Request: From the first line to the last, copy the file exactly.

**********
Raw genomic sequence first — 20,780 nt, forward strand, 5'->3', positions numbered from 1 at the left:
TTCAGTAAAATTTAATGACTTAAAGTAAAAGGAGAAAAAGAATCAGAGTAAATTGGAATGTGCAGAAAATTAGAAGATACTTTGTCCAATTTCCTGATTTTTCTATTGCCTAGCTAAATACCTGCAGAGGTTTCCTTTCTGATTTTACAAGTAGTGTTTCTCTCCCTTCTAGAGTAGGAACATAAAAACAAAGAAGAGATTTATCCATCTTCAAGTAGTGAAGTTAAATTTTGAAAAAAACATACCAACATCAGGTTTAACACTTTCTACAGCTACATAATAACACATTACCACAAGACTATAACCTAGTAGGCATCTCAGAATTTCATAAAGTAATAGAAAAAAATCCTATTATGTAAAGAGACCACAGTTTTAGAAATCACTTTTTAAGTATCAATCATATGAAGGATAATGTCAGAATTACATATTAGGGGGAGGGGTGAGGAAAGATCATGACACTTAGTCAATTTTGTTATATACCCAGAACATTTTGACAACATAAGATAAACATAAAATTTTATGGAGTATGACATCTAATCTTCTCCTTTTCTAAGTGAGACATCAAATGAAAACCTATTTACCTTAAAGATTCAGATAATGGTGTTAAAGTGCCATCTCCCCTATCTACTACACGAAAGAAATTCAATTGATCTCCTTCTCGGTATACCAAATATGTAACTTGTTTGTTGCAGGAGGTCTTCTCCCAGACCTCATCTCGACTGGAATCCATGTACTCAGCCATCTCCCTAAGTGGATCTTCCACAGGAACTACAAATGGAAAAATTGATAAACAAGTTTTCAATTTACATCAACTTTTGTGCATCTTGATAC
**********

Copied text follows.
Raw genomic sequence first — 20,780 nt, forward strand, 5'->3', positions numbered from 1 at the left:
TTCAGTAAAATTTAATGACTTAAAGTAAAAGGAGAAAAAGAATCAGAGTAAATTGGAATGTGCAGAAAATTAGAAGATACTTTGTCCAATTTCCTGATTTTTCTATTGCCTAGCTAAATACCTGCAGAGGTTTCCTTTCTGATTTTACAAGTAGTGTTTCTCTCCCTTCTAGAGTAGGAACATAAAAACAAAGAAGAGATTTATCCATCTTCAAGTAGTGAAGTTAAATTTTGAAAAAAACATACCAACATCAGGTTTAACACTTTCTACAGCTACATAATAACACATTACCACAAGACTATAACCTAGTAGGCATCTCAGAATTTCATAAAGTAATAGAAAAAAATCCTATTATGTAAAGAGACCACAGTTTTAGAAATCACTTTTTAAGTATCAATCATATGAAGGATAATGTCAGAATTACATATTAGGGGGAGGGGTGAGGAAAGATCATGACACTTAGTCAATTTTGTTATATACCCAGAACATTTTGACAACATAAGATAAACATAAAATTTTATGGAGTATGACATCTAATCTTCTCCTTTTCTAAGTGAGACATCAAATGAAAACCTATTTACCTTAAAGATTCAGATAATGGTGTTAAAGTGCCATCTCCCCTATCTACTACACGAAAGAAATTCAATTGATCTCCTTCTCGGTATACCAAATATGTAACTTGTTTGTTGCAGGAGGTCTTCTCCCAGACCTCATCTCGACTGGAATCCATGTACTCAGCCATCTCCCTAAGTGGATCTTCCACAGGAACTACAAATGGAAAAATTGATAAACAAGTTTTCAATTTACATCAACTTTTGTGCATCTTGATAC